S-P-E-L-L-I-N-G: The History of the National Spelling Bee

Let’s be honest—most of us are very fond of a tool that makes our lives a little easier. Some of us may not be able to write or type well without it. The tool I’m referring to is spell-check. I am one of those people who rely on spell-check when writing. After all, I am not a good speller. However, spelling is a skill some people do have and is highlighted through many opportunities, including the National Spelling Bee. The Scripps National Spelling Bee, to be exact, is only offered for students through the eighth grade, but has a longstanding history of giving young people a chance to show off their spelling skills. In fact, this year is the 93rd Scripps National Spelling Bee, and it is usually held for a week in May. Before this year’s big event (which will be hosted later in the year than May, due to COVID-19), let’s take a look at the history of this well-known and treasured event.

  • The purpose of the Spelling Bee is to help students increase their spelling, vocabulary, and to better learn how to use the English language.
  • It started in 1925, when local spelling bees were organized by newspapers in Louisville, Kentucky. The only years it hasn’t been held were 1943 – 1945, due to World War II.
  • The winning word for the inaugural champion Frank Neuhauser was the word “gladiolus.” Other winning words for past years include eudaemonic, deification, gesellschaft, koinonia, and scherenschnitte. I know I wouldn’t be able to spell any of these words if I were asked.
  • The Bee is considered a nonprofit organization and is run through The E.W. Scripps Company. The company has had the rights to the program since 1941.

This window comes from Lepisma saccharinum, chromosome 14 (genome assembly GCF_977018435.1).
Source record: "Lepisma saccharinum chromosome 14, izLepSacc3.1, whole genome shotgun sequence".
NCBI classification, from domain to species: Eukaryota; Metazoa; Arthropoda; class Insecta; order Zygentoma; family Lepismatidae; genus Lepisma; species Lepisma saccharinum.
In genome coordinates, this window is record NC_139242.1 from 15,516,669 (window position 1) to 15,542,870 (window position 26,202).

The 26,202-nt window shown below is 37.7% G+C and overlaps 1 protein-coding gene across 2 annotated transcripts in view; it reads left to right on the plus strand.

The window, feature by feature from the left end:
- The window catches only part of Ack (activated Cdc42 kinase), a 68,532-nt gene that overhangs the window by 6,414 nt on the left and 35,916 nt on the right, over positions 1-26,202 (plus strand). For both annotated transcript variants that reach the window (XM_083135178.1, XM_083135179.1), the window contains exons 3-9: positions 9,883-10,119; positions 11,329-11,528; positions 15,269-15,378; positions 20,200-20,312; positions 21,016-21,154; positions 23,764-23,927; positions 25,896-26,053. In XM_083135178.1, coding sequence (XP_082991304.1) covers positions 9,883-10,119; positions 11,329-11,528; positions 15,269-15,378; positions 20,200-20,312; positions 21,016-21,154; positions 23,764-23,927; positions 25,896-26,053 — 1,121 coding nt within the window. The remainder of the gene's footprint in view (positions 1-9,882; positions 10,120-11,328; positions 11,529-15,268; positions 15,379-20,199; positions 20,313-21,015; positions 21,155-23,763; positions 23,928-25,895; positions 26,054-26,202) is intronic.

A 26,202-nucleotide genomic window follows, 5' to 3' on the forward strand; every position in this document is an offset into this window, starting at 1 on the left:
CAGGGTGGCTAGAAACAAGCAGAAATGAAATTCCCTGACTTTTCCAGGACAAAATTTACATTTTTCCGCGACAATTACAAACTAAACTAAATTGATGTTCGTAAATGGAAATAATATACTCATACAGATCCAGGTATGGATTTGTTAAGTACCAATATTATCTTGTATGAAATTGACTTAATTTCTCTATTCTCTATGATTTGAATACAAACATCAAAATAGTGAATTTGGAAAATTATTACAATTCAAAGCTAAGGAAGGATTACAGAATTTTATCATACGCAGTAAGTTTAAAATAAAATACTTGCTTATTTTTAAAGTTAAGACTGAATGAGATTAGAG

• Regarding specific restrictions, students who have not yet completed the eighth grade, won a previous National Spelling Bee, or are over the age of 15 are allowed to participate. They do have to be the regional winner of a spelling competition, usually their state’s, as well.
  • The Spelling Bee is the United States’ largest and longest-running educational program and has 291 sponsors for participants throughout the world.
  • It is also known for its global participants. While the majority are from the United States, other participants have been from The Bahamas, Canada, China, India, Ghana, New Zealand, Jamaica, Mexico, and Japan.
  • As for the winner, he or she will receive a $50,000 cash prize and an engraved trophy.

Tips for Studying for a Spelling Bee  

If you have a speller at home and have your eyes set on the school, local, regional, and national Spelling Bee, here are some tips on how to prepare.

  • Space out studying your word list. Only practice 5 – 10 words a day. Students are usually given the list of words to study ahead of time.
  • Start with the words you are familiar with, then move up the levels of difficulty. Isolate words you don’t know on the list. Keeping these words separate from the others will help you recognize which ones you need to focus more on and which ones you don’t.
  • Create a study schedule. Look at your current schedule and obligations and determine a time when you and your child are able to study together. Block out a chunk of time each day, but be flexible as your schedule alters and gets closer to the competitions.
  • Continue to expand your vocabulary through reading and learning new words.

The Scripps National Spelling Bee has reached over 11 million students and counting. It is a tradition for many and continues to celebrate the most accomplished young spellers throughout the world. For more information on the Scripps National Spelling Bee, visit: spellingbee.com/.






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